Studies in Insignificance
These stories tantalize by bordering on the darker sides of human sexuality. And by exploring these darker venues, Krause has been able to illuminate humanity in general–our fleeting glimpses of cruelty and revenge, or, say, uncertainty and masochism. You will find stories ranging from a man falling into an increasingly bizarre relationship with a German couple in their country home ("My Brown Shirt"), to a Japanese man who cannot rid himself of the childhood memory of spying on a pair making violent love. All of Krause’s characters share obsession. And while their obsessions are seemingly "insignificant" to outsiders, those same obsessions tellingly reflect not so insignificant political and religious obsessions that we have recently and historically seen doing so much global harm.
A good deal of these stories are set in Japan. Krause’s time overseas in that country has shaped his prose in a most intricate way that reflects his themes of obsession. His award-winning retelling of the career of a historical Kabuki actor, Hanshiro Iwai, and the cross-dressing turn his acting took as an onnagata until it became an obsessive part of his entire persona, is a story not to be missed for its treatment of this aspect of Japanese culture.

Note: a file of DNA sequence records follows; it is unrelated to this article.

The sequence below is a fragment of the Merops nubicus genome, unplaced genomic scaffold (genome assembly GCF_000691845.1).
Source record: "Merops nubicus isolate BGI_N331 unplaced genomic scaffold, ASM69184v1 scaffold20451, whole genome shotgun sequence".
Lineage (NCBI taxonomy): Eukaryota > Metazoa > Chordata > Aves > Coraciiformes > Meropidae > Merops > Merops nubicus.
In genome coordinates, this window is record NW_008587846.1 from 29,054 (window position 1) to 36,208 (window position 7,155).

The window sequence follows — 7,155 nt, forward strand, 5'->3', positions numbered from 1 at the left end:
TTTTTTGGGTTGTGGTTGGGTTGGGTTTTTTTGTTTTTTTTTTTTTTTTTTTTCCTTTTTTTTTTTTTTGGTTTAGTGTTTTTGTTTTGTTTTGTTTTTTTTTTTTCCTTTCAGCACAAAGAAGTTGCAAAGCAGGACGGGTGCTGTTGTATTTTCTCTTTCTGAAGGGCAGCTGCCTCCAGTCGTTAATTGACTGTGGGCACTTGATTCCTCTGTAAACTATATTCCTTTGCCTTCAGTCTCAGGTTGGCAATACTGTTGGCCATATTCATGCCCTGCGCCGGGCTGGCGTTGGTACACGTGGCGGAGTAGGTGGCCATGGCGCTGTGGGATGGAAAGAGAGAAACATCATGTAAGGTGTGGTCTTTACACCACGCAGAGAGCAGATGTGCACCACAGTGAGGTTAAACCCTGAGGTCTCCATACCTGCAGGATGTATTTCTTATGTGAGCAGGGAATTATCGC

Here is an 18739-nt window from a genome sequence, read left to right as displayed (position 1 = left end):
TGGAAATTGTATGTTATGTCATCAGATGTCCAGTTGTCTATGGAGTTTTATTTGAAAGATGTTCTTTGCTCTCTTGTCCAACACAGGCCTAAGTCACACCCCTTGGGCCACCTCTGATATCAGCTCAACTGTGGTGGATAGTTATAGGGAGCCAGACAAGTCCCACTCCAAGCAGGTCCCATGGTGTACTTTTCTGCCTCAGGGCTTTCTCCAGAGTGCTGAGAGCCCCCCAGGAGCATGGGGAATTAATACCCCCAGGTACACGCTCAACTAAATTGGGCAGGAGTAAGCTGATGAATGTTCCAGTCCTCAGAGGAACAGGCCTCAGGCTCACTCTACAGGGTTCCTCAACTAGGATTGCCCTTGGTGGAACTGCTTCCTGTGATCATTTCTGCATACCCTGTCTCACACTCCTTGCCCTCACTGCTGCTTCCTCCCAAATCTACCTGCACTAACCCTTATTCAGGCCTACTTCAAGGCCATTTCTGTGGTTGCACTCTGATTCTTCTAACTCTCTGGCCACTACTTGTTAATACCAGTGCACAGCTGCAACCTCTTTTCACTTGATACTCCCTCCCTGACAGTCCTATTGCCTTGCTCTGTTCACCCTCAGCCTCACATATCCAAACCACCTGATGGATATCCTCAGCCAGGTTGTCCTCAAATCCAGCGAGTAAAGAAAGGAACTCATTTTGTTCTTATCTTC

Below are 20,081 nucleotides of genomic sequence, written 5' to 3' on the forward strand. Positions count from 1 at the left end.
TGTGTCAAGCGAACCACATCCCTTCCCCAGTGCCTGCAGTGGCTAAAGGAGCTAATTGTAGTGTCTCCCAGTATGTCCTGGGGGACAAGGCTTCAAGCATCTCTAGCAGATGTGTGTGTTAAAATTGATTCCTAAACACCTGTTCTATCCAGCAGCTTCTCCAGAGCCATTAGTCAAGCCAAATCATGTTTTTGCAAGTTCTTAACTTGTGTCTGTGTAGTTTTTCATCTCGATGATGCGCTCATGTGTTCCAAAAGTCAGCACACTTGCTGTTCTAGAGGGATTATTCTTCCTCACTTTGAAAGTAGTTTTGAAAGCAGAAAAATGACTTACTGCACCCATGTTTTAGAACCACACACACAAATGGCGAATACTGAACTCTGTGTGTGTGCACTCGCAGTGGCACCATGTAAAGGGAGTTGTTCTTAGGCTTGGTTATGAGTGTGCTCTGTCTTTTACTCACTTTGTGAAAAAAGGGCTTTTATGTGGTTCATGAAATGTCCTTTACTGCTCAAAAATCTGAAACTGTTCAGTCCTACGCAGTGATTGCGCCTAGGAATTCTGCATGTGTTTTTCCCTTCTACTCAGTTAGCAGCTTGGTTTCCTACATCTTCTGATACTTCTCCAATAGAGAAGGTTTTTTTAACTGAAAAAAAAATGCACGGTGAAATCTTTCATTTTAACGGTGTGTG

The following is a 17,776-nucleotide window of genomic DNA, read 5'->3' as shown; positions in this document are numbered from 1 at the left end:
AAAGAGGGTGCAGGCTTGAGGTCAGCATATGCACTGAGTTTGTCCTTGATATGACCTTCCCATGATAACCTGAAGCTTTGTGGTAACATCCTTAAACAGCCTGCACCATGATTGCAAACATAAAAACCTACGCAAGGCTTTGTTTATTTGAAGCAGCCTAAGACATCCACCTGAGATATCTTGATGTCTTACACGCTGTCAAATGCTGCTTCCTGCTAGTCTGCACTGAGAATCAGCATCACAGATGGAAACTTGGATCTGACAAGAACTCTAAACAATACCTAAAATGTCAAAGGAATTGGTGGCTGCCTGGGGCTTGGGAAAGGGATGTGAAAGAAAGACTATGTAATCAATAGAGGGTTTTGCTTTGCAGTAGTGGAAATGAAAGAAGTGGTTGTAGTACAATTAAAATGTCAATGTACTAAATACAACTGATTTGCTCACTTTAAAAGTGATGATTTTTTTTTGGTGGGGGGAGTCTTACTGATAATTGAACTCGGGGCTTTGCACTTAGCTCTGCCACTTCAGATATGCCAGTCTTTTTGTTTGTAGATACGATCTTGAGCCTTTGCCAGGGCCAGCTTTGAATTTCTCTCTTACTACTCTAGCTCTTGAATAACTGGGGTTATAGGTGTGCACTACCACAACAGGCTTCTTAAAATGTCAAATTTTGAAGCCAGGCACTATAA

ISBN 1-931982-07-4, trade paper, $14.95 Sale $7.50
ISBN 1931982066, library binding, $26.00 Sale $13.00
Richard Krause was born in New York City and lived in the Bronx until he was ten. He has lived in Pennsylvania, Kansas, and San Francisco. He drove a taxi for five years in New York City and taught English in Japan for nine years. At present he lives in Kentucky with his wife and children and teaches English at Somerset Community College. His writing has appeared in magazines like American Writing, The Prose Poem, Hawaii Review, Confrontation, Kansas Quarterly, Painted Bride Quarterly, and the American Poetry Review.
From the Book:
Even when the train
would shake, and the car would rattle, he’d plant his feet squarely so as
not to lose his balance, or go careening into someone rather than grab the strap
others had touched. He knew of the whorls of fingerprints on the chrome
railings, the smudges of body oils where he’d see himself mirrored vaguely. In
fact he caught glimpses of their hands and the soft pads above the first joint
and realized they all carried their oily identification as indelibly as their
voiceprint. And he didn’t want to be the recipient himself, be touched, or touch
what they had touched. Or openly hold a handkerchief against the straps as some
passengers did. Once when his cousin served him a dish of ice cream, he had said
to her, “You can have it, I don’t want it. You touched it!” And for that
he was scolded and sent to his room for the rest of the day.